07 November 2017
TIME-MBE and the TECHNIS research group is pleased to invite you to a free webinar.
Please join us for a webinar on Tuesday the 14th of November 2017 at 11:00 London time. The speaker is Charles Lawson, Griffith University Law School.
The title of the talk is “Plant Breeder's Rights and Essentially Derived Varieties: Still Searching for Workable Solutions”.
The moderator will be Dr. Andreas Panagopoulos.
The program we use to deliver webinars is called VSee and you can easily download it for free. A very short demo of VSee can be found at https://www.youtube.com/watch?v=nDb7-Mrz0L4.
This webinar is free and open to all.
To participate and for further information, please contact Dr. Andreas Panagopoulos
Abstract: The 1991 International Convention for the Protection of New Varieties of Plants (UPOV Convention) introduced the concept of “essentially derived varieties” (EDVs) expanding the scope of the plant breeder’s right. The purpose of EDVs was to limit “plagiarism”, “copycat breeding”, “mimics”, “imitations” or “cosmetic” varieties, and an unfair free riding on the original plant breeder’s time and investment. The problem is how to find a measure of difference to distinguish an EDV from a new variety? The presentation addresses why the threshold legal question of EDV is more than a mere quantitative technical question requiring a technical answer, such as a statistical index or a DNA sequence. Possible solutions are presented from the Plant Breeder’s Rights Act 1994 (Cth).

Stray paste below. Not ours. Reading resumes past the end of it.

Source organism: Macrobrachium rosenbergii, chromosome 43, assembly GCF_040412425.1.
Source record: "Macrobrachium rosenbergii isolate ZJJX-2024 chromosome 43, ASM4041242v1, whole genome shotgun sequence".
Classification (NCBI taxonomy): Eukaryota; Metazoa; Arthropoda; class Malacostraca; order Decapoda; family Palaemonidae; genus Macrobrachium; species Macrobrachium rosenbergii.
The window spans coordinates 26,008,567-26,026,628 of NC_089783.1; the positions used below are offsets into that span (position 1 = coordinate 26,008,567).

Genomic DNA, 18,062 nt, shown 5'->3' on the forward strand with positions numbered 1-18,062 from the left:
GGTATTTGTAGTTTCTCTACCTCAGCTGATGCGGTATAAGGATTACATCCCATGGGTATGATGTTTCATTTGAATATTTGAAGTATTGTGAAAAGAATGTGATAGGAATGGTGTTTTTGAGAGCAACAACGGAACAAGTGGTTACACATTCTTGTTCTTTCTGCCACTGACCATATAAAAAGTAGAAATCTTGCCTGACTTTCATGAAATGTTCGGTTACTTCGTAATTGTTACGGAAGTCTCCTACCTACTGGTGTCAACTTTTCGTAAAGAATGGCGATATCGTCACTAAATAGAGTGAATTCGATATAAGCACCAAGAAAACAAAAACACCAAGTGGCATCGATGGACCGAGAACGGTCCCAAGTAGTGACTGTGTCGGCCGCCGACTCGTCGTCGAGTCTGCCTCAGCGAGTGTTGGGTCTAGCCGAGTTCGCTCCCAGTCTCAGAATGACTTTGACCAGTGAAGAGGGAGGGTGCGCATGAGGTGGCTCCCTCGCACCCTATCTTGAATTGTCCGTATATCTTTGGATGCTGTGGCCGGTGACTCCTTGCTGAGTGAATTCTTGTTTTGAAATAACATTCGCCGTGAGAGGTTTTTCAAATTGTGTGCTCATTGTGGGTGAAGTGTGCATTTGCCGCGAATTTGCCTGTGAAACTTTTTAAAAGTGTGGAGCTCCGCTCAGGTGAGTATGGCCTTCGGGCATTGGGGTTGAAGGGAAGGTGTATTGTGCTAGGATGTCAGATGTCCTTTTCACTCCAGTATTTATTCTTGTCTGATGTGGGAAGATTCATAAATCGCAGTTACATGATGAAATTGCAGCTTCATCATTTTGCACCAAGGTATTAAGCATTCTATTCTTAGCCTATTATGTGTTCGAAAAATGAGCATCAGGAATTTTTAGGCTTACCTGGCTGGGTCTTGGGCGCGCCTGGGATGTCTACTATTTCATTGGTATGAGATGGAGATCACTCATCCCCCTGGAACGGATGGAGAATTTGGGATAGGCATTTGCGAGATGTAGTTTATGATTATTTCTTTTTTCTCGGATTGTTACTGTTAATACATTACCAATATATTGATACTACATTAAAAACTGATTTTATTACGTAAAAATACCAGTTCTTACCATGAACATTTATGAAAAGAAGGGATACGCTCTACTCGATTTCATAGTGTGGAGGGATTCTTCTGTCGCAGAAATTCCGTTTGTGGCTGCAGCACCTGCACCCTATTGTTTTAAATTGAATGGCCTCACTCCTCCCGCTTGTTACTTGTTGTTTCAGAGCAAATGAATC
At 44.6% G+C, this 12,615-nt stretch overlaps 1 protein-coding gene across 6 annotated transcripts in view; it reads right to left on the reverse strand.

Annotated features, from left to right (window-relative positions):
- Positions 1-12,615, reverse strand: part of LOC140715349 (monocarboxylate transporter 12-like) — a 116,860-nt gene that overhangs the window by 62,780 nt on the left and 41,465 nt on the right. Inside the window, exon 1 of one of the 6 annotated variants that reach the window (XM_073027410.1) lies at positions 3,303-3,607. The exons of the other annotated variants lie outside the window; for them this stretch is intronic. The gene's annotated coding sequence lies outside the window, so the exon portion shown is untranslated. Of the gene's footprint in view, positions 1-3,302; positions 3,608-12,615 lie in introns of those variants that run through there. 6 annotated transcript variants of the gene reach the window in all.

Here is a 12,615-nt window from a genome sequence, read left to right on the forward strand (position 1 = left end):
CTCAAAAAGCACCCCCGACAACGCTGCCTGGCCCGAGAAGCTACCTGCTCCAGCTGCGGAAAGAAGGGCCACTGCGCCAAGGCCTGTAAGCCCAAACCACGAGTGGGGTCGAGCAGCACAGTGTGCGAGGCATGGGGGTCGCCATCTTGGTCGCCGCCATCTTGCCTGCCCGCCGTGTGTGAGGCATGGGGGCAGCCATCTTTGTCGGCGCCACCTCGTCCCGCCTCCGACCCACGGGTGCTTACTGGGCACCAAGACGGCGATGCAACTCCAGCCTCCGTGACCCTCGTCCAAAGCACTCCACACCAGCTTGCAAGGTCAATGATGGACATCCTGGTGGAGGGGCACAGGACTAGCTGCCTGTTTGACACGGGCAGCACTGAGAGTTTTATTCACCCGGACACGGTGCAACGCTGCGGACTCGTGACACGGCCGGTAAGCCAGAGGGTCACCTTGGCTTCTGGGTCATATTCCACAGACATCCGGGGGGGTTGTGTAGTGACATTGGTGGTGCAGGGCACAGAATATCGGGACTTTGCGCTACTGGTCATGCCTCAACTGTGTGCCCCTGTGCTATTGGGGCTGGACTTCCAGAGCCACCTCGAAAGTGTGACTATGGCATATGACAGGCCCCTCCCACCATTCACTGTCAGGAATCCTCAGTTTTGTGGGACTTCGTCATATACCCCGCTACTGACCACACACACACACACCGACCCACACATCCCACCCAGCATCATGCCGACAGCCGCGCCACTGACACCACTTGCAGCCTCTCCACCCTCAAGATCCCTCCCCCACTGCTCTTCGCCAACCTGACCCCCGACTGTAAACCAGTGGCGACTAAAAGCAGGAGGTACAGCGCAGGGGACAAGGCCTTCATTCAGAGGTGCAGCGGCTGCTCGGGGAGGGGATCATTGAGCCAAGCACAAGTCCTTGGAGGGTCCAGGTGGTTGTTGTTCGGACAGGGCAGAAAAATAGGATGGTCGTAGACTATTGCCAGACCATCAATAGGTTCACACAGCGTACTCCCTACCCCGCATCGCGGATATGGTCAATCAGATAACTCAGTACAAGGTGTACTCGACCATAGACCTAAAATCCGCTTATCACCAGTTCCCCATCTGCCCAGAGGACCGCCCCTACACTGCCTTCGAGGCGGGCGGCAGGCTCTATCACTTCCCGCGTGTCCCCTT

Charles Lawson is a Professor in the Griffith Law School and current member of the Australian Centre for Intellectual Property in Agriculture (ACIPA) at Griffith University. He studied science and law at The Australian National University and holds a Bachelor of Science with Honours in biochemistry and genetics and a Bachelor of Laws. He also holds a Doctor of Philosophy from the ANU's Research School of Biological Sciences in molecular biology and biochemistry and a Master of Laws from Queensland University of Technology for research into gene patenting and competition. Before joining the university sector he worked as a lawyer in both the private and public sectors, including at the Australian Government Solicitor and the Commonwealth Department of Finance and Deregulation. His research focus is on intellectual property and public administration law.